Bill Mombourquette's watercolors transport readers to a quaint little fishing village. Young readers will see the sights, hear the sounds, and smell the air as they turn the book's pages. Mombourquette captures the beauty and wild nature of Fog Cat too. His illustrations are the perfect companion to Helmer's vivid prose.
Some friendships are borne of patience and understanding, others of curious happenstance and wacky repartee! The latter is very much the case in Tacky in Trouble (Houghton Mifflin Company), the rollicking tale of Tacky the penguin and an elephant named Rocky.
Readers familiar with Helen Lester's Tacky ( Tacky the Penguin, Three Cheers for Tacky) know they are in for a real treat -- but Tacky in Trouble is the silliest story yet! While the other penguins lead an orderly existence, Tacky's brightly flowered shirt stands out in an otherwise black-and-white world. The back-slapping Tacky is an odd bird, indeed.
One day, while the other penguins enjoy a lazy nap, Tacky heads off for some iceberg surfing. Suddenly, the wind kicks up, and Tacky's colorful shirt becomes a sail! When Tacky finally comes back down to Earth, he finds himself on some South Sea island inhabited by strange-looking penguins (parrots) and a huge, warm, hairy rock (an elephant)! Rocky the elephant mistakes Tacky for a colorful bouquet of flowers and promptly plops him into his largest vase. The real fun begins when the elephant challenges Tacky to prove that he's a penguin -- not a plant.
Tacky's rib-tickling antics have a lot to say to insightful readers about friendship. Among the lessons: All friends don't fit the mold and respecting differences is what friendship is all about.
At story's end, Tacky returns home. But he's left a lasting impression on Rocky the elephant. And Tacky's staid penguin pals have learned something about friendship too. Yes, Tacky might be an odd bird, but when he was gone, the others truly missed the color he brought to their dreary world.
Lynn Munsinger has captured all the mayhem of Tacky's tale in her winning illustrations. They are the highlight of this amusing Antarctic adventure!
If you're looking to carry the aquatic friendship theme to another level, don't miss Sitting Ducks (Putnam and Grosset). This is the first kids' book produced by award-winning poster artist Michael Bedard. It's a book that kids will love, but adults are bound to enjoy it even more! This simple story has much to say about friendship -- and life.
It's an alligator-eat-duck world out there! At the labyrinthine Colossal Duck Factory, machines hum as alligator workers push buttons and pull levers to produce conveyor belts full of ducks blissfully unaware of their eventual fate. In this world of high-tech precision, nothing ever goes wrong. Well, almost nothing!
One day, in an industry fluke, one little duck egg rolls off the assembly line and crashes to the factory floor miles below. Discovered, the duck is stashed in an empty lunch pail by a worker alligator harboring thoughts of a plump duck roast and tasty pt. But as the little duck grows, so does the friendship between this odd couple. When the duck sees the light -- when he realizes the ugly truth about what goes on in the Colossal Duck Factory -- he hatches a plan to liberate his kind and one alligator who has become his friend!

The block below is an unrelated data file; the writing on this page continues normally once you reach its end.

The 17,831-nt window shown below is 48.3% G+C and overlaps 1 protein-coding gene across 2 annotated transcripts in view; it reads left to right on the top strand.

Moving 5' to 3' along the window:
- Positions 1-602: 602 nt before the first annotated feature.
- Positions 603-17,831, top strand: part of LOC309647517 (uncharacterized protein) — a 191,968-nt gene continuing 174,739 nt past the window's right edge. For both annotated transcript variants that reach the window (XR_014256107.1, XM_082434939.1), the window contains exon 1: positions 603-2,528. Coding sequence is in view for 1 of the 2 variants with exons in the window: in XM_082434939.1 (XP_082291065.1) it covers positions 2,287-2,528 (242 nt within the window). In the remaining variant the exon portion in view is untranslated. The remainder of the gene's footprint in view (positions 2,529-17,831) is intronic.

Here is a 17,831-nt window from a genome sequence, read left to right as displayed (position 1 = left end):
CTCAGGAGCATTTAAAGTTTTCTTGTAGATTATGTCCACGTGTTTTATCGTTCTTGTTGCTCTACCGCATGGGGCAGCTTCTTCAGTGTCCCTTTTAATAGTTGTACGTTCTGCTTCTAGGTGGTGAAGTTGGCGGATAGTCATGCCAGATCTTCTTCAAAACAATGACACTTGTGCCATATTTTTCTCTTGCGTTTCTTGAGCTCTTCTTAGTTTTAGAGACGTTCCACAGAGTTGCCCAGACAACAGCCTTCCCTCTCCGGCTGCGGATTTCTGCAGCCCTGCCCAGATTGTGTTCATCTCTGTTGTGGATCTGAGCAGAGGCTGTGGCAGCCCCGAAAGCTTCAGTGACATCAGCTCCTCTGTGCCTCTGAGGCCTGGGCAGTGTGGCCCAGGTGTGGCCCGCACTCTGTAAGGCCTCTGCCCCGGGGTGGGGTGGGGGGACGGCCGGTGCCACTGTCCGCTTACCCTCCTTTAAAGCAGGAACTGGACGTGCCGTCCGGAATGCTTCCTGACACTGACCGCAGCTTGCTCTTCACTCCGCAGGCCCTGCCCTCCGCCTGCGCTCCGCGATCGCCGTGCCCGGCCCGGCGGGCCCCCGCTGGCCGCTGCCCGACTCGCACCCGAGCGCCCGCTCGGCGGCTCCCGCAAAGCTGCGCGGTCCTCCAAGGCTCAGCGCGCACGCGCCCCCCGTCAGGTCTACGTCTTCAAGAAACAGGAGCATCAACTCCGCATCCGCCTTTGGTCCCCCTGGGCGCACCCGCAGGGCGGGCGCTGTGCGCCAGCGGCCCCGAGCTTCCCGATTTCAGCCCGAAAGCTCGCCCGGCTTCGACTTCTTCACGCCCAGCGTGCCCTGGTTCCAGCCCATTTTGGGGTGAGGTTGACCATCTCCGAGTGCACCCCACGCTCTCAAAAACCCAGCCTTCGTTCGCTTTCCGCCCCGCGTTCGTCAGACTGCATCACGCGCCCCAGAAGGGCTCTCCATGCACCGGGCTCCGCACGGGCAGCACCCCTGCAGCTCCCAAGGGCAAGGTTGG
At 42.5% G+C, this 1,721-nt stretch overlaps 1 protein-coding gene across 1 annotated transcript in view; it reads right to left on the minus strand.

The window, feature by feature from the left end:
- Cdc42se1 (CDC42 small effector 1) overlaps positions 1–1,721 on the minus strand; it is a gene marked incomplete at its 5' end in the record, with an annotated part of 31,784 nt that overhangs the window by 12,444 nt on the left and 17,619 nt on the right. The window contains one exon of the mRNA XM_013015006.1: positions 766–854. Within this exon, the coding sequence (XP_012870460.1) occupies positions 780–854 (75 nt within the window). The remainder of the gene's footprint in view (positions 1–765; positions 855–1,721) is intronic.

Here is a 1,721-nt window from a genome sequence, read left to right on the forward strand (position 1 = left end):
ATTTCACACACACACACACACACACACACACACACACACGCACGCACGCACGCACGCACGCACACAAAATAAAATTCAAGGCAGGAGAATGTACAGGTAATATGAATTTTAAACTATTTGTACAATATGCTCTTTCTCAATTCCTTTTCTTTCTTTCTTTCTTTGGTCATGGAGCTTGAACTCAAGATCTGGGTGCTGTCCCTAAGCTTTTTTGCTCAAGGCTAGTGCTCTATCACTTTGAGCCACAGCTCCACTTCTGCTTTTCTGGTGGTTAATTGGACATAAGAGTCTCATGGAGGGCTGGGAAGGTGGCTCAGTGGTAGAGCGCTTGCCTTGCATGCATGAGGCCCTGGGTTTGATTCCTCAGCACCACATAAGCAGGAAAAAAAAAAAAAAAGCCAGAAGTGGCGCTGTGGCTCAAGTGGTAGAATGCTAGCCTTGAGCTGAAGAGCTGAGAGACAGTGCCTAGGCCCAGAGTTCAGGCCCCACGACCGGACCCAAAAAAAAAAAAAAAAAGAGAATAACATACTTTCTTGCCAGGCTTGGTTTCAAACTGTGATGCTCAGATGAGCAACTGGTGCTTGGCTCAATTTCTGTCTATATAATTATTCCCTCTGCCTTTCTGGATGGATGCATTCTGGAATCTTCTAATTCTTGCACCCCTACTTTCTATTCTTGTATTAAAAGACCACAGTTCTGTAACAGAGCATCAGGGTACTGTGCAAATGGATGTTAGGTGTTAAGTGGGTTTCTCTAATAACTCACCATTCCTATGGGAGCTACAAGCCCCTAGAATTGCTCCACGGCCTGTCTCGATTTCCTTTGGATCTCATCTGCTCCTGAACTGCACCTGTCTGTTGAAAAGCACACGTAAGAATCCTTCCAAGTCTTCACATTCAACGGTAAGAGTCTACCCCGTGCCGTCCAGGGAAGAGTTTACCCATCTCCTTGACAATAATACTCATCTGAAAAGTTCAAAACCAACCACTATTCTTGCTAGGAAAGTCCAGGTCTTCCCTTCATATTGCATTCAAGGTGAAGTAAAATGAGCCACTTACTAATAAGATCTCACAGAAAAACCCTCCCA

Read into Sitting Ducks and you might find a story about vegetarianism, a commentary on the evils of consumerism, or, most simply, a story about how hard it is to develop trust between people of different backgrounds.
Award-winning author Cynthia Rylant has written more than 60 books for children. Her books include the Henry and Mudge series, Missing May (Newbery Medal winner), The Whales, and Dog Heaven. Now she's teamed up with award-winning illustrator Mark Teague to produce her latest series, Poppleton and Friends. Each book in this series includes several delightful vignettes perfect for beginning readers.
Among my favorite Poppleton stories is "Grapefruit," from Poppleton and Friends: Book Two. Poppleton hates grapefruit, but he forces himself to eat it because a man on TV said grapefruit makes people live longer -- and Poppleton wants to live to be 100! Young readers will love Poppleton's faces as he tries to eat something he can't stand. Tears come to his eyes, his lips pucker outside-in, and his face turns green -- all in the name of living a long and healthy life!
Then one day, with his lips still puckered, Poppleton's friend Hudson introduces him to his 100-year-old uncle, who shares his own secret for living a long life. Poppleton pops his grapefruit in the wastebasket and goes out to make friends!
Simple messages about the bonds of friendship and the powers of sharing and kindness abound in the Poppleton series. With cheery illustrations by Teague, the books convey messages that children are sure to savor.
Like good friends, good books have the power to change the way people think. Each of the books highlighted this week is sure to leave a lasting impression on readers young and old. This summer, make a new friend with somebody -- and with some good books!
Article by Gary Hopkins
Education World® Editor in Chief